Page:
The following interview was made possible by the NW Tastemaker, a culinary travel publication forthcoming from Northwest Travel Magazine. To read more interviews with the best chefs in the Pacific Northwest, visit Northwest Travel Magazine and TableTalkNorthwest.com.
Gregory Gourdet, Executive Chef of Departure Restaurant and Lounge
In 2010, Chef Gregory Gourdet joined the swank Departure Restaurant and Lounge, located on the 15th floor of The Nines Hotel in Portland. A celebrity chef who competed in the most recent season of Bravo's Top Chef, Chef Gourdet is known as much for his personality as for his cooking, but how much of a difference is there between the two? Like Gourdet himself, his dishes buzz with energy thanks to a potent blend of sweet, sour, and spicy flavors. Chef Gourdet unleashes pan-Asian dishes, with the occasional nod to his Haitian heritage, and he dedicates himself to staying up to date with what his diners need; this includes a regularly updated, healthy selection of paleo, gluten-free, vegan, and vegetarian-friendly plates. Chef Gourdet began his career working beneath New York-superchef Jean-Georges Vongerichten.
1. How do you describe Northwest cuisine?
Northwest cuisine is 100% inspired by the amazing bounty of our region. From our farms, woods, mountains and oceans we grow delectable products year-round, and this defines how we cook. We have iconic, historical and region-defining ingredients, from Dungeness crab and salmon, to mushrooms, berries and game meats, and these are just the beginning. The food ranges from simple to bold, but it is a cuisine that lets these ingredients shine.
2. Who are six of your favorite purveyors that you regularly work with?
Nicky USA- All chefs rely on our friends at this great distributer and farm. The service is personalized and the 25-year history of the company shows. They proudly raise and source game meats for kitchens all over town.
Groundwork Organics Farm- This is the first farm that I formed a relationship with when I moved to Oregon six years ago. They carry an array of essential seasonal vegetables throughout the year, and they are at farmers markets year-round.
Marshall’s Hot Sauce- Their sauces are artisan made, specifically using local farm-sourced ingredients and chilies, and they are cooked with time and hand-bottled one by one. I love these sauces for their bright kick. Sarah and Dirk are some of the nicest people around, and the two of them touch each and every bottle they produce.
Oregon Olive Mill- They provide Oregon-made olive oil in an array of flavors, from fruity to peppery and in between.
Flying Fish Company- It's a one-stop for all sustainable seafood needs. Lyf personally takes care of every order and has a great pulse on the freshest catch around, from the Northwest and beyond.
3. When you go out for a nice meal, what are two or three of your favorite spots?
I go to Ox and Ava Gene’s. They both serve really amazing vegetables, and I love that. Greg and Gabi Denton roast most of the vegetables at Ox over a wood-burning grill. They are deeply flavored and delicious. Joshua McFadden highlights farm produce in a bright and fun way. Eating at Ava Gene’s, there will be a moment when you realize you just ate 15 types of vegetables and they were all great. These are both warm and cozy restaurants, as well as perfect locations for a nice night out.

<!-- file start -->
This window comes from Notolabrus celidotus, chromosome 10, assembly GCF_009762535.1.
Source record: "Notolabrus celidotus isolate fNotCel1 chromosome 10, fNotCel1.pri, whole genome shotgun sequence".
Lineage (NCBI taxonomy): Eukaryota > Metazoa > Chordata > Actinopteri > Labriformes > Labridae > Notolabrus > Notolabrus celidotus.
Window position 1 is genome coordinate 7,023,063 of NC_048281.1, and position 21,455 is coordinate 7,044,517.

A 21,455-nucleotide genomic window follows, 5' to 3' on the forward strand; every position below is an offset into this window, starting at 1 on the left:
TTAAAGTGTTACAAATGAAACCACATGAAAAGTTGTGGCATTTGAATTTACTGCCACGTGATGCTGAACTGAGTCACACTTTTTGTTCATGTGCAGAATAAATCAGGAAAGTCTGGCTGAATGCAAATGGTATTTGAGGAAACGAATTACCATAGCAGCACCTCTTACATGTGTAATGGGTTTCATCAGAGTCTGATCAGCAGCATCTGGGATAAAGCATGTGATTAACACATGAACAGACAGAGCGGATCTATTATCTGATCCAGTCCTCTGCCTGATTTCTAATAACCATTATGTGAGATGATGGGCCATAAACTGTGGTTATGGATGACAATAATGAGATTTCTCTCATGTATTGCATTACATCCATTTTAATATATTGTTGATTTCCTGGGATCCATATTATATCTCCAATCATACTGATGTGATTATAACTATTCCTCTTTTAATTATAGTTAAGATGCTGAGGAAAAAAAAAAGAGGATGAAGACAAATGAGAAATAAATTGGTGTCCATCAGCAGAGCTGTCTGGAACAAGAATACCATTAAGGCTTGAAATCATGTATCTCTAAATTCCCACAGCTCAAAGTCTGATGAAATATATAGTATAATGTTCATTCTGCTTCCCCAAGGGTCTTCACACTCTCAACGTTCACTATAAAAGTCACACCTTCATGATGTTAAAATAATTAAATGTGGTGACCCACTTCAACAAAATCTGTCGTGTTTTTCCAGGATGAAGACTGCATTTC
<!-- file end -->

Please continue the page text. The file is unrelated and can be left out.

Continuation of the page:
4. Who are two other Northwest chefs that you admire? Why?
I have the utmost admiration and respect for Andy Ricker, the man behind the Pok Pok empire. He is doing something very unique, in the sense that he is bringing a very different cuisine and culture to the states and trying to do so in the most authentic way possible. Doing everything you can to recreate a time and place is very noble. He doesn’t call himself a chef because he doesn’t cook from imagination but instead tries to recreate an exact standard. It is a very different approach and produces delicious results.
I also have great admiration for Vitaly Paley. He owns one of the most iconic Portland institutions, Paley’s Place, with a burgeoning second, Imperial. His restaurants are shrines to the ingredients that make the Northwest great. Cooking method and technique are also of utmost importance to him, and his restaurants are a stomping ground for young chefs looking to work towards becoming a great Portland chef. Many of the best chefs in this town have worked for Vitaly during their career. The man is also tireless, doing pop-ups and events non-stop, nationwide.
5. In your opinion, is there an area of Northwest cooking that doesn't receive enough attention?
I think there are many chefs doing amazing international cuisine in the Northwest. These chefs are pairing our amazing products, such as fish and meats, in specifically ethnic preparations. The other part of this story is farmers and chefs leading the charge in the local growth of international vegetables. I love finding Oregon-grown ginger, turmeric and wasabi root at my market. This is an important story. As more things become accessible to us due to modern times, and more cultures become a part of our culture, we have to look around to keep things fresh and forward.
6. Looking toward the future, what are you most excited to do in the kitchen?
I feel the possibilities of what we can grow and produce here are endless. The Northwest is a lush place full of green vitality and hope. Of all the people I have met recently, the young, new farm-owners have inspired me the most. Farming is really hard work, and it really takes a love of the land and nature to work on one. The quest to grow your own is noble and needed. I am very excited to continue to build a closer relationship with the ingredients in my backyard—both plants and animals—that are grown by friends.
Departure Restaurant and Lounge
525 SW Morrison Street
Portland, Oregon 97204